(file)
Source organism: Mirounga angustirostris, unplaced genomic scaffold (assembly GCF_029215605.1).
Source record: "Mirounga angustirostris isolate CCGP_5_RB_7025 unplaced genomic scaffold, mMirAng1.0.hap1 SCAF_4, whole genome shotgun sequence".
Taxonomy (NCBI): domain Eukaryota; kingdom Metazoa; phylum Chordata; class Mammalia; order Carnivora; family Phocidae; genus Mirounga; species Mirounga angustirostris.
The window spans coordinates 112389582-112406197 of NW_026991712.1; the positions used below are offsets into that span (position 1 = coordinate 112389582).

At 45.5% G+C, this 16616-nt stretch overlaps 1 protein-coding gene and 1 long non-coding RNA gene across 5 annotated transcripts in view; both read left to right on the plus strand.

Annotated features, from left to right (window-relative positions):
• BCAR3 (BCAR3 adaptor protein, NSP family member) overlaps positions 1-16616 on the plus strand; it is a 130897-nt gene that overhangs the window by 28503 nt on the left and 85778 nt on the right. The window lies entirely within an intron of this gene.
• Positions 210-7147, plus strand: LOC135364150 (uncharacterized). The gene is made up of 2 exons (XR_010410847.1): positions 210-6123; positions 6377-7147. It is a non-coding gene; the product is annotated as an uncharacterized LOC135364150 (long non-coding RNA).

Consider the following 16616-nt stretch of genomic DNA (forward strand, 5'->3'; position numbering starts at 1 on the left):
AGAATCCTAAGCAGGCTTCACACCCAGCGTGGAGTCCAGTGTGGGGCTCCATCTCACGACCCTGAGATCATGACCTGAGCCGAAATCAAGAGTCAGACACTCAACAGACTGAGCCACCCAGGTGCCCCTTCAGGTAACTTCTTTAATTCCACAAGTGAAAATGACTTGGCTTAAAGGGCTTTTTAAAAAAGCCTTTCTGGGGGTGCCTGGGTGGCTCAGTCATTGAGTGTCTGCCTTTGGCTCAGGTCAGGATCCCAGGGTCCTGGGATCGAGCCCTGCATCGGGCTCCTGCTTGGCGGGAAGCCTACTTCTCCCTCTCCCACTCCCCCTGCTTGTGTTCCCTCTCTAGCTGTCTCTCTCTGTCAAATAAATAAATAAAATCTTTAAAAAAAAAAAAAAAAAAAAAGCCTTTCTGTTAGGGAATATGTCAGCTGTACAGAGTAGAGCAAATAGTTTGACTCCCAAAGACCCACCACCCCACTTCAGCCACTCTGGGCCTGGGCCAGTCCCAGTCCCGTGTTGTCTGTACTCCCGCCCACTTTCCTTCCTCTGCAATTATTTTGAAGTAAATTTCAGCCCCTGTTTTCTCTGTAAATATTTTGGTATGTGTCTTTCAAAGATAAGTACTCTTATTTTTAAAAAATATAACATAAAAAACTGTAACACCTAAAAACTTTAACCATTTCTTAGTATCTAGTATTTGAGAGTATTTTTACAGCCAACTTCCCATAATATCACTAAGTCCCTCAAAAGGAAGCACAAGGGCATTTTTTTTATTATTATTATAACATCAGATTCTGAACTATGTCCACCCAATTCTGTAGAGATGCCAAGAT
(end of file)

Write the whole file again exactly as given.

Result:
Source organism: Mirounga angustirostris, unplaced genomic scaffold (assembly GCF_029215605.1).
Source record: "Mirounga angustirostris isolate CCGP_5_RB_7025 unplaced genomic scaffold, mMirAng1.0.hap1 SCAF_4, whole genome shotgun sequence".
Taxonomy (NCBI): domain Eukaryota; kingdom Metazoa; phylum Chordata; class Mammalia; order Carnivora; family Phocidae; genus Mirounga; species Mirounga angustirostris.
The window spans coordinates 112389582-112406197 of NW_026991712.1; the positions used below are offsets into that span (position 1 = coordinate 112389582).

At 45.5% G+C, this 16616-nt stretch overlaps 1 protein-coding gene and 1 long non-coding RNA gene across 5 annotated transcripts in view; both read left to right on the plus strand.

Annotated features, from left to right (window-relative positions):
• BCAR3 (BCAR3 adaptor protein, NSP family member) overlaps positions 1-16616 on the plus strand; it is a 130897-nt gene that overhangs the window by 28503 nt on the left and 85778 nt on the right. The window lies entirely within an intron of this gene.
• Positions 210-7147, plus strand: LOC135364150 (uncharacterized). The gene is made up of 2 exons (XR_010410847.1): positions 210-6123; positions 6377-7147. It is a non-coding gene; the product is annotated as an uncharacterized LOC135364150 (long non-coding RNA).

Consider the following 16616-nt stretch of genomic DNA (forward strand, 5'->3'; position numbering starts at 1 on the left):
AGAATCCTAAGCAGGCTTCACACCCAGCGTGGAGTCCAGTGTGGGGCTCCATCTCACGACCCTGAGATCATGACCTGAGCCGAAATCAAGAGTCAGACACTCAACAGACTGAGCCACCCAGGTGCCCCTTCAGGTAACTTCTTTAATTCCACAAGTGAAAATGACTTGGCTTAAAGGGCTTTTTAAAAAAGCCTTTCTGGGGGTGCCTGGGTGGCTCAGTCATTGAGTGTCTGCCTTTGGCTCAGGTCAGGATCCCAGGGTCCTGGGATCGAGCCCTGCATCGGGCTCCTGCTTGGCGGGAAGCCTACTTCTCCCTCTCCCACTCCCCCTGCTTGTGTTCCCTCTCTAGCTGTCTCTCTCTGTCAAATAAATAAATAAAATCTTTAAAAAAAAAAAAAAAAAAAAAGCCTTTCTGTTAGGGAATATGTCAGCTGTACAGAGTAGAGCAAATAGTTTGACTCCCAAAGACCCACCACCCCACTTCAGCCACTCTGGGCCTGGGCCAGTCCCAGTCCCGTGTTGTCTGTACTCCCGCCCACTTTCCTTCCTCTGCAATTATTTTGAAGTAAATTTCAGCCCCTGTTTTCTCTGTAAATATTTTGGTATGTGTCTTTCAAAGATAAGTACTCTTATTTTTAAAAAATATAACATAAAAAACTGTAACACCTAAAAACTTTAACCATTTCTTAGTATCTAGTATTTGAGAGTATTTTTACAGCCAACTTCCCATAATATCACTAAGTCCCTCAAAAGGAAGCACAAGGGCATTTTTTTTATTATTATTATAACATCAGATTCTGAACTATGTCCACCCAATTCTGTAGAGATGCCAAGAT